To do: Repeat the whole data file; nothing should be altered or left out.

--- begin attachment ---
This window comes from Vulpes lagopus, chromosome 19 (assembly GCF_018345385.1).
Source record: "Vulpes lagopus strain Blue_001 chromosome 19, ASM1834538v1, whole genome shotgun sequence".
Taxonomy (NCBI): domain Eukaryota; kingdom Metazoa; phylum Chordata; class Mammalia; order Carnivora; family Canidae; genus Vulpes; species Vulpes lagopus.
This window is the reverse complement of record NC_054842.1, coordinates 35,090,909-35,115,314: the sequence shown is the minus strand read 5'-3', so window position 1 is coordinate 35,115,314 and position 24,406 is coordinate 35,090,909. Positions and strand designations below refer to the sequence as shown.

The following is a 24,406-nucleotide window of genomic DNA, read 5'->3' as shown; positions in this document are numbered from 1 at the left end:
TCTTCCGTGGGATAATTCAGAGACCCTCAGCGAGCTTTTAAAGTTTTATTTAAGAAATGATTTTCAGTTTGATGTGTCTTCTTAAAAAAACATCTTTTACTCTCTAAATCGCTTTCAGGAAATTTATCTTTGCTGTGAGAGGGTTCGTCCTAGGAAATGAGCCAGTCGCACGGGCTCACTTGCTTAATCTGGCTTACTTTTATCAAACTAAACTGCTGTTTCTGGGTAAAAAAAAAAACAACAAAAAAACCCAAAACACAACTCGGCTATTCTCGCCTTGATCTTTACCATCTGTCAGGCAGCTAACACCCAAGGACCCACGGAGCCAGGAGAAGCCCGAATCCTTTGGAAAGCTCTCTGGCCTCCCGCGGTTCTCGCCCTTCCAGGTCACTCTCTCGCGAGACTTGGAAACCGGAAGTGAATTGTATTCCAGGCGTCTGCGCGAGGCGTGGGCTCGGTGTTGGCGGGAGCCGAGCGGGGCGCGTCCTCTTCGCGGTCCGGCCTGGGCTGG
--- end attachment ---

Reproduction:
This window comes from Vulpes lagopus, chromosome 19 (assembly GCF_018345385.1).
Source record: "Vulpes lagopus strain Blue_001 chromosome 19, ASM1834538v1, whole genome shotgun sequence".
Taxonomy (NCBI): domain Eukaryota; kingdom Metazoa; phylum Chordata; class Mammalia; order Carnivora; family Canidae; genus Vulpes; species Vulpes lagopus.
This window is the reverse complement of record NC_054842.1, coordinates 35,090,909-35,115,314: the sequence shown is the minus strand read 5'-3', so window position 1 is coordinate 35,115,314 and position 24,406 is coordinate 35,090,909. Positions and strand designations below refer to the sequence as shown.

The following is a 24,406-nucleotide window of genomic DNA, read 5'->3' as shown; positions in this document are numbered from 1 at the left end:
TCTTCCGTGGGATAATTCAGAGACCCTCAGCGAGCTTTTAAAGTTTTATTTAAGAAATGATTTTCAGTTTGATGTGTCTTCTTAAAAAAACATCTTTTACTCTCTAAATCGCTTTCAGGAAATTTATCTTTGCTGTGAGAGGGTTCGTCCTAGGAAATGAGCCAGTCGCACGGGCTCACTTGCTTAATCTGGCTTACTTTTATCAAACTAAACTGCTGTTTCTGGGTAAAAAAAAAAACAACAAAAAAACCCAAAACACAACTCGGCTATTCTCGCCTTGATCTTTACCATCTGTCAGGCAGCTAACACCCAAGGACCCACGGAGCCAGGAGAAGCCCGAATCCTTTGGAAAGCTCTCTGGCCTCCCGCGGTTCTCGCCCTTCCAGGTCACTCTCTCGCGAGACTTGGAAACCGGAAGTGAATTGTATTCCAGGCGTCTGCGCGAGGCGTGGGCTCGGTGTTGGCGGGAGCCGAGCGGGGCGCGTCCTCTTCGCGGTCCGGCCTGGGCTGG